The G20 represents the world’s biggest economies and their decision of extending debt relief to the most vulnerable countries was made on Wednesday.
The G20 stated that the suspension of debt payments by another half a year could provide debt relief of $14 billion that had been due to expire at the end of 2020.
Wednesday’s decision gives developing nations until the end of June 2021 to focus on spending on health care and emergency stimulus programs rather than debt repayments.
The G20 announcement was made initially on Twitter during a meeting of the group’s finance ministers and central bank governors, and later confirmed at a news conference.
The virtual discussions are being held at the start of this week's meetings of the 189-nation International Monetary Fund and the World Bank, which are also being conducted virtually because of the coronavirus pandemic.
International aid groups expressed disappointment that more debt relief isn't being provided to developing countries by extending the moratorium on debt payments for a full year or by forgiving part of the debt rather than merely suspending payments.
“This pandemic has laid bare a glaring and unjust double standard: The world's wealthiest countries play by one set of rules, and the world's poorest by another,” said David McNair, Executive Director for Global Policy at ONE, an international aid group.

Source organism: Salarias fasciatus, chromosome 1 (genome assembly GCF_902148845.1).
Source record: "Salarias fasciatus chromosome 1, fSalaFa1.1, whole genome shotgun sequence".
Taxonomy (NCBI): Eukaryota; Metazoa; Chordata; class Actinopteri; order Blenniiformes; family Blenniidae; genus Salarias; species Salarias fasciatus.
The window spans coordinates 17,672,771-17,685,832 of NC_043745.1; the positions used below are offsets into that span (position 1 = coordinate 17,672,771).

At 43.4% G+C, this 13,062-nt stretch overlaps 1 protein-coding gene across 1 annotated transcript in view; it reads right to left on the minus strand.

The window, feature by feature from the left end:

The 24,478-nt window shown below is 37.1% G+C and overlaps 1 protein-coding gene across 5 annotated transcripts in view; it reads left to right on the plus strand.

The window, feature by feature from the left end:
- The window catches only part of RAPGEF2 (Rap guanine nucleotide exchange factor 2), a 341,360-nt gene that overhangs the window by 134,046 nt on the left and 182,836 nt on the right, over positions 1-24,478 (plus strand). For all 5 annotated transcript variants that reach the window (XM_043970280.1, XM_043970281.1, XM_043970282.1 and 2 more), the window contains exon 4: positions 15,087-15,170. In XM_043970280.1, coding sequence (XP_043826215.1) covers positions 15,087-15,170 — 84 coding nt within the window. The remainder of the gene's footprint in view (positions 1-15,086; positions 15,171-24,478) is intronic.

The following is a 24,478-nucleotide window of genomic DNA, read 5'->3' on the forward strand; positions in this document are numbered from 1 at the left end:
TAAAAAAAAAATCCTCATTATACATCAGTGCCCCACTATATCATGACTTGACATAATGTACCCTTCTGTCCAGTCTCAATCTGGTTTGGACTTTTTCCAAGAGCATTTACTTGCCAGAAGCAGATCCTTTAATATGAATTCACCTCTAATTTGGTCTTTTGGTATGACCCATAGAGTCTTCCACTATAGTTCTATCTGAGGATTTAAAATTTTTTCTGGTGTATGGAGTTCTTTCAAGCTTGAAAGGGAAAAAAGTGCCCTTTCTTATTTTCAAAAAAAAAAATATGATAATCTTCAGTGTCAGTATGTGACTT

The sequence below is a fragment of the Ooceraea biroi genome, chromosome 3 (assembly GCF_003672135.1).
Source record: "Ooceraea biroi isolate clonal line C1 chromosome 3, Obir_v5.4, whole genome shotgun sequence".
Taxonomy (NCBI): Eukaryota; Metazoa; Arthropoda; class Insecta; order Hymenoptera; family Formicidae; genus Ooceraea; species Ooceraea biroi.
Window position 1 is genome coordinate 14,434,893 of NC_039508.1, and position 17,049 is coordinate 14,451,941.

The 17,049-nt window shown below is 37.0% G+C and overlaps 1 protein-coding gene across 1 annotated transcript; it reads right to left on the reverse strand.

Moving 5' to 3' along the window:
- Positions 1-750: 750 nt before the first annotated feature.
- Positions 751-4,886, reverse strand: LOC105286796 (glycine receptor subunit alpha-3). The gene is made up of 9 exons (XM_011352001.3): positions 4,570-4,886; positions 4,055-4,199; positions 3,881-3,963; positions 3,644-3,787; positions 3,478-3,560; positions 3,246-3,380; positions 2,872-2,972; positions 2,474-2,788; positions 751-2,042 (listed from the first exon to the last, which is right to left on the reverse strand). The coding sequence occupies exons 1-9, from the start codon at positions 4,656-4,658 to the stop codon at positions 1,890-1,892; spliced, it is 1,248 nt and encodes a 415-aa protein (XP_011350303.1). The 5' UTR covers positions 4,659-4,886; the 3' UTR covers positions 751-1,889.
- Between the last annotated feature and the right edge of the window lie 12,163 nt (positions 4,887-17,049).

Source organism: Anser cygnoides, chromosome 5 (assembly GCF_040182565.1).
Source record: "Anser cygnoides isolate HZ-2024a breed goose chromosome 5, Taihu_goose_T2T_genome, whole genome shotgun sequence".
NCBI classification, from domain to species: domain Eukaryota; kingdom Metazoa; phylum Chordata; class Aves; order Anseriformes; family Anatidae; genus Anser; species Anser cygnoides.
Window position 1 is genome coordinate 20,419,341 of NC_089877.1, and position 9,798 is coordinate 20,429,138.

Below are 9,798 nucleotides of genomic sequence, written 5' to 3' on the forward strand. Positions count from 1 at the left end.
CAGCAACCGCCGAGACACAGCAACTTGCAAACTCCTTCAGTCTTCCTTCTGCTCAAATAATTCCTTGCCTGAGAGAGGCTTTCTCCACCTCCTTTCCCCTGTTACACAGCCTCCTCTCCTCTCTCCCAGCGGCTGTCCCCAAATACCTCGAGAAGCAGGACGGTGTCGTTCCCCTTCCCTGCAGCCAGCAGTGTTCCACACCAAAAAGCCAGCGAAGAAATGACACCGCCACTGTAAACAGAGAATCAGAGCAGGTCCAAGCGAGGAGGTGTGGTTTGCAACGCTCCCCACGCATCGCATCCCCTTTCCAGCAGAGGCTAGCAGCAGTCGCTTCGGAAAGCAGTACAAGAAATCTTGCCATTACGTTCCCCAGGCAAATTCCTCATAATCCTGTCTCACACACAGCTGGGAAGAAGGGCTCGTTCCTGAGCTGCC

G20 officials argued that the coronavirus-pandemic-induced relief that is being provided is helping 46 of the 73 countries eligible with efforts underway to expand the help.
Some critics have also complained that China objected to portions of the G20's debt relief plans that have been advanced.
“It is unfortunate that the pressing need for broader debt relief for poor countries is being stymied by the apparent recalcitrance of China, which has become a major creditor,” said Eswar Prasad, an Economics Professor at Cornell University and a former Head of the IMF’s China Division.
“China has proven a reluctant participant in multilateral debt relief efforts, putting its narrow economic and geopolitical interests ahead of a collective approach to easing the burden on poor countries.”
“We still need to do more," Mohammed al-Jadaan, the Finance Minister for Saudi Arabia, this year’s Chair of the G20, acknowledged at a news conference after Wednesday's meeting.